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The Voice of the Veteran as Researcher - 19 November 2019

Please note that this event has passed.


This event is an opportunity to bring together a cohort of ex-military researchers to reflect upon what it is like to transverse the military-academic divide, and to explore the scholarly challenges and opportunities which stem from doing so.

What is the value of military experience in scholarship? This complex and long-running debate has been a feature of the discipline of War Studies since its inception, embodied in the figure of Sir Michael Howard himself. Traditionally, the discussion has focused primarily upon how individual experiences of war have shaped subsequent scholarly trajectories.

Yet as modern armed forces espouse the importance of critical thinking, and increasingly seek to provide a wider range of graduate and postgraduate educational opportunities for serving personnel, now is the ideal opportunity to adopt a more diverse and wide-ranging approach to the contribution and experience of the ex-military-scholar.

We will be picking up on a conversation which started last year, and hope to include a diverse range of contributions from across the military-academic divide.

The Event

To foster a discussion around these issues, we will be holding an afternoon workshop at King’s College London between 1300-1700 on 19 November. The workshop will feature a networking lunch between 1300 and 1330, before two panel sessions involving short papers of 5 minutes duration and an inclusive group discussion.

The aim of these sessions is to bring work from the ongoing ‘The Voice of the Veteran as Researcher’ project into conversation with a range of new perspectives.

Time

Session

Participants

1300-1330

Lunch

 

1330-1430

Panel 1: Workshop themes

Chaired by Sarah Bulmer

  • Sophy Gardner
  • Neil Jenkings
  • Paul Higate
  • Ben Schrader

1430-1445

Break

 

1445-1600

Panel 2: Negotiating identity

  • Has your time researching made you change the way you think about the military and your service?
  • What have been the biggest challenges of having a military background in conducting your research?
  • What do you think your military service has brought to your research?

 

Chaired by Hannah West

  • Julie Marionneau
  • Paul Barnes
  • Ian Western 
  • Darryl Cathcart
  • Rob Clark

 

1600-1630

Break

 

1630-1730

Panel 3: Methodologies

  • How have creative methods helped you to find a voice?

Chaired by Nick Caddick

  • Hannah West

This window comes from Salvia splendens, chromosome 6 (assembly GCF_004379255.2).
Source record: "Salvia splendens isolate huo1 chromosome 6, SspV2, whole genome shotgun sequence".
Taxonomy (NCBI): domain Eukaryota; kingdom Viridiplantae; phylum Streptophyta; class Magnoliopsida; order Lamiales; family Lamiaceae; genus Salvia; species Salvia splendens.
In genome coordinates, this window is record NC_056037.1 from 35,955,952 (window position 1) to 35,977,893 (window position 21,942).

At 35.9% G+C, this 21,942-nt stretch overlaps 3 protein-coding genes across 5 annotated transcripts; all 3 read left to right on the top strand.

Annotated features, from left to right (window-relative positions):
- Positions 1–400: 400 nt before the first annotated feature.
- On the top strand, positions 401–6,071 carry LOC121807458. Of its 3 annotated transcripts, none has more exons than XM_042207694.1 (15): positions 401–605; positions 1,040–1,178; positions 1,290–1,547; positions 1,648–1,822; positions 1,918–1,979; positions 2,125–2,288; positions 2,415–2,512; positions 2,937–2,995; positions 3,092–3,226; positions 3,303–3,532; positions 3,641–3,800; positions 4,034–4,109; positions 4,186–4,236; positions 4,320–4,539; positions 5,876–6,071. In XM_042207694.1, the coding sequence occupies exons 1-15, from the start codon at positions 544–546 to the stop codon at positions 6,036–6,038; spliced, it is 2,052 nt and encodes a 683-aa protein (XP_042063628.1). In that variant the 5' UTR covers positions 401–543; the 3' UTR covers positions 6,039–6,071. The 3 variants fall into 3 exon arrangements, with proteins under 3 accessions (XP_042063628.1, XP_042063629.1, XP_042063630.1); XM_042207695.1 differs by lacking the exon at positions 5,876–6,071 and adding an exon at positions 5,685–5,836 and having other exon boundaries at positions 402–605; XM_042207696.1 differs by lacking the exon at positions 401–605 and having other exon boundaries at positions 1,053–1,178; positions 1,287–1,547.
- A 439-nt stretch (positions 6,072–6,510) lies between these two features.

• David Jackson 
  • Dudley Giles
  • Stuart Griffiths

 

 

Call for Papers

We’d welcome contributions on the following issues, or other relevant topics:

  • What is the value of war experience as the basis of scholarship?
  • What do veterans’ voices add to critical commentary on war and the military that other voices might miss?
  • How does the scholarship of veterans differ methodologically?
  • How does engaging with academia affect veteran’s reflections on the military and their service?
  • What are the cultural barriers to veterans participating in the academic community?
  • What are the blind spots for veterans researching the military/defence?
  • How do veterans engage with politics and critical practice following their transition from service?
  • Is there a danger of/how do we avoid exploiting our own and other veteran's experiences?

The event will be inclusive and conversational, and as such we welcome the participation of attendees on the day. If you would like to contribute a more structured paper of no more than 5-minutes in length, please email a proposal of 150-200 words to Dr David Morgan-Owen at david.morgan-owen@kcl.ac.uk before 2nd September 2019.

Participants will also have the opportunity to discuss turning their paper into a contribution to a special issue of Critical Military Studies which is currently under preparation. As part of our Special Issue, we will also be looking for contributions to the Encounters section of the journal which is a space for multidisciplinary forms of critique, particularly pieces that are playful with form in some way. We would be looking for short pieces (no more than 2000 words) and are keen to include more creative work that might be constrained by the format of a more traditional journal article.


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Event details

19 November 2019

Strand Campus, London

david.morgan-owen@kcl.ac.uk